Congress makes big promises | The Daily Star
12:00 AM, April 03, 2019 / LAST MODIFIED: 12:06 AM, April 03, 2019

LOK SABHA POLLS MANIFESTO

Congress makes big promises

♦ There are 5 primary areas of focus -- farmer's debt, unemployment, supporting entrepreneurs, education and healthcare

♦ BJP criticises Congress stance on Kashmir law

India's main opposition Congress party made election pledges yesterday to halve unemployment in five years, but its promise to change a law on special powers for troops in disputed Kashmir drew criticism from the ruling party.

Congress has consistently trailed Prime Minister Narendra Modi's Hindu nationalist Bharatiya Janata Party (BJP) in opinion polls, despite winning three key state elections late last year amid farm distress and a jobs shortage.

Releasing its manifesto for a staggered general election that starts on April 11, Congress highlighted five primary areas of focus -- farmer's debt, addressing unemployment, supporting entrepreneurs, education and healthcare, reported TOI online.

Party president Rahul Gandhi said Congress would expand an existing jobs programme to guarantee 150 days of work a year to rural households, up from 100 days.

"The main issues in the country today are unemployment and farmer distress," said Gandhi, releasing the manifesto. "The economy is jammed, and everyone agrees that India's economy is stuck, so that needs to be restarted."

Congress also promised to simplify a goods and services tax, quickly fill 2.2 million government jobs nationwide, create 1 million more on rural and urban development panels, and reward businesses for employment generation.

"Over a five-year period, I do think we can bring unemployment down to 3 percent to 4 percent," Praveen Chakravarty, a party official who analyses data, told Reuters.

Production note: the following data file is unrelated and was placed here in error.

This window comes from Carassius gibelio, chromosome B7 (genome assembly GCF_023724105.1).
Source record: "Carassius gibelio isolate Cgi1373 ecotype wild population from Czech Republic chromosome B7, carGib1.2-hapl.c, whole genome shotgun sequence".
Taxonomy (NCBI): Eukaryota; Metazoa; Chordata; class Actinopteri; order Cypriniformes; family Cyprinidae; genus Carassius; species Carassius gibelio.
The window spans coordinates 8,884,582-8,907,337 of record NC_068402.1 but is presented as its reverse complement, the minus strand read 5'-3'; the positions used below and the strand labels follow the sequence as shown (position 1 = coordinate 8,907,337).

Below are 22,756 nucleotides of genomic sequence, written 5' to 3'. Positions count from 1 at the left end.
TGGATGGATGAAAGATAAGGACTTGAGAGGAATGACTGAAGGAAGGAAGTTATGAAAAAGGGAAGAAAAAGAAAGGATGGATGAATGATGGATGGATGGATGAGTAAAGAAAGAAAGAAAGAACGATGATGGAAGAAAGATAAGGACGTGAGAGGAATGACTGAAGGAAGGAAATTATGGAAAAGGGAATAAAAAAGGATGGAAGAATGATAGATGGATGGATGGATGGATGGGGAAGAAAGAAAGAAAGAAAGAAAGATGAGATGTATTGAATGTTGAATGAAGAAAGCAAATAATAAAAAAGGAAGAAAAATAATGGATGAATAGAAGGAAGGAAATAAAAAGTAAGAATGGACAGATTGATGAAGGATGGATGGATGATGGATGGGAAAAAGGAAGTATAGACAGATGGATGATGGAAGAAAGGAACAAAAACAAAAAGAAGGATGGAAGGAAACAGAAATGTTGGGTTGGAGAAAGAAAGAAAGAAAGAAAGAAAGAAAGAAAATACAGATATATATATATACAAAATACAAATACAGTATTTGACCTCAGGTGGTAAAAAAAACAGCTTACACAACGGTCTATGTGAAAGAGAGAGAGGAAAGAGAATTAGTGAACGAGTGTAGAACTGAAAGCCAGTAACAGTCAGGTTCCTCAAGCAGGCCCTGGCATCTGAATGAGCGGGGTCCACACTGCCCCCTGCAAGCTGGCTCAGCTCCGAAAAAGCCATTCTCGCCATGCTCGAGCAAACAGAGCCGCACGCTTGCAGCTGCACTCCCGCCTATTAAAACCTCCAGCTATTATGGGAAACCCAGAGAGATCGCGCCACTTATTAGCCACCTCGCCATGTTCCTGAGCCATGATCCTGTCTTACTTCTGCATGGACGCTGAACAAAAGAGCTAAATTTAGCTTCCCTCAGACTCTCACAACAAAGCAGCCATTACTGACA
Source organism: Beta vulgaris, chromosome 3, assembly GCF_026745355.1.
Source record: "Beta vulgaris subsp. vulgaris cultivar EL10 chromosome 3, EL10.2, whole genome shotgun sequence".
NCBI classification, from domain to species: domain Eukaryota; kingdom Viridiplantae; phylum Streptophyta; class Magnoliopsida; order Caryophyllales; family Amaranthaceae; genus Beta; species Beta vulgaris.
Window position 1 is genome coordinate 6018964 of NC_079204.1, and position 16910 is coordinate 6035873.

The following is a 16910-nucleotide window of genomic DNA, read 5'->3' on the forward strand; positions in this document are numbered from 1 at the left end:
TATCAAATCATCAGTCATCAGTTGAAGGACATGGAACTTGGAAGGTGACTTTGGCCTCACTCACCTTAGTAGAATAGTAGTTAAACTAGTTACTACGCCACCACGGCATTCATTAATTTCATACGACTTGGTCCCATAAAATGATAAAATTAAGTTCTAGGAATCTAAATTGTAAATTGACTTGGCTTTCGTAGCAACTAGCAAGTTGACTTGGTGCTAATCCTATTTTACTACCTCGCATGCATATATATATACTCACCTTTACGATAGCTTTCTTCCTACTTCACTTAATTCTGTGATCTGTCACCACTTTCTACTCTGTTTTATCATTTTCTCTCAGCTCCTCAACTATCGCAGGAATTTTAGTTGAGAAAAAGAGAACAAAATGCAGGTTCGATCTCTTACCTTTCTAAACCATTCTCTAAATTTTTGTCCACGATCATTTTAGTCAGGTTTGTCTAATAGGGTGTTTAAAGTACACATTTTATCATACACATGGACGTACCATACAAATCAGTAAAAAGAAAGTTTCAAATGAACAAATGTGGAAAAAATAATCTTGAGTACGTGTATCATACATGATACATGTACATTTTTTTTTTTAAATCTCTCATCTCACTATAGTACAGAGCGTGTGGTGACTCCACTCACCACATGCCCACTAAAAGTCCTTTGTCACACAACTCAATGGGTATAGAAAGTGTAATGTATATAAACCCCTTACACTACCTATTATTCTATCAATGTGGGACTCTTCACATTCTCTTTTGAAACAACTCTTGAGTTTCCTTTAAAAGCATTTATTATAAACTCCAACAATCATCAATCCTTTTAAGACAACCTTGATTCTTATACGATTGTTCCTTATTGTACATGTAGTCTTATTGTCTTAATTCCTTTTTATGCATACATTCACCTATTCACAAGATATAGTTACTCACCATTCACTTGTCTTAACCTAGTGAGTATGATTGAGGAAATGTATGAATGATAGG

"We can certainly more than halve the unemployment number in a five-year period."

Gandhi said Congress had won voters' hearts with last week's plan to hand 72,000 rupees ($1,041) a year to India's poorest, a promise the BJP has dismissed as a bluff and some economists have called fiscally irresponsible.

"This is an ambitious manifesto," said Shilan Shah, an economist at Capital Economics in Singapore.

"The income scheme promise, though a worthy initiative, looks implausible to implement, considering India's limited fiscal space. India does not have the financial infrastructure in place to give such handouts."

Modi's party came down hard on Congress for its pledge to amend a law that gives special powers to armed forces battling the Kashmir insurgency, in a bid to balance security needs and human rights concerns.

“It wants to deprive them of immunity in what is literally a war zone," BJP spokesman Amit Malviya said on Twitter. "Not just that, it also suggests that armed forces indulge in sexual violence and torture of civilians."

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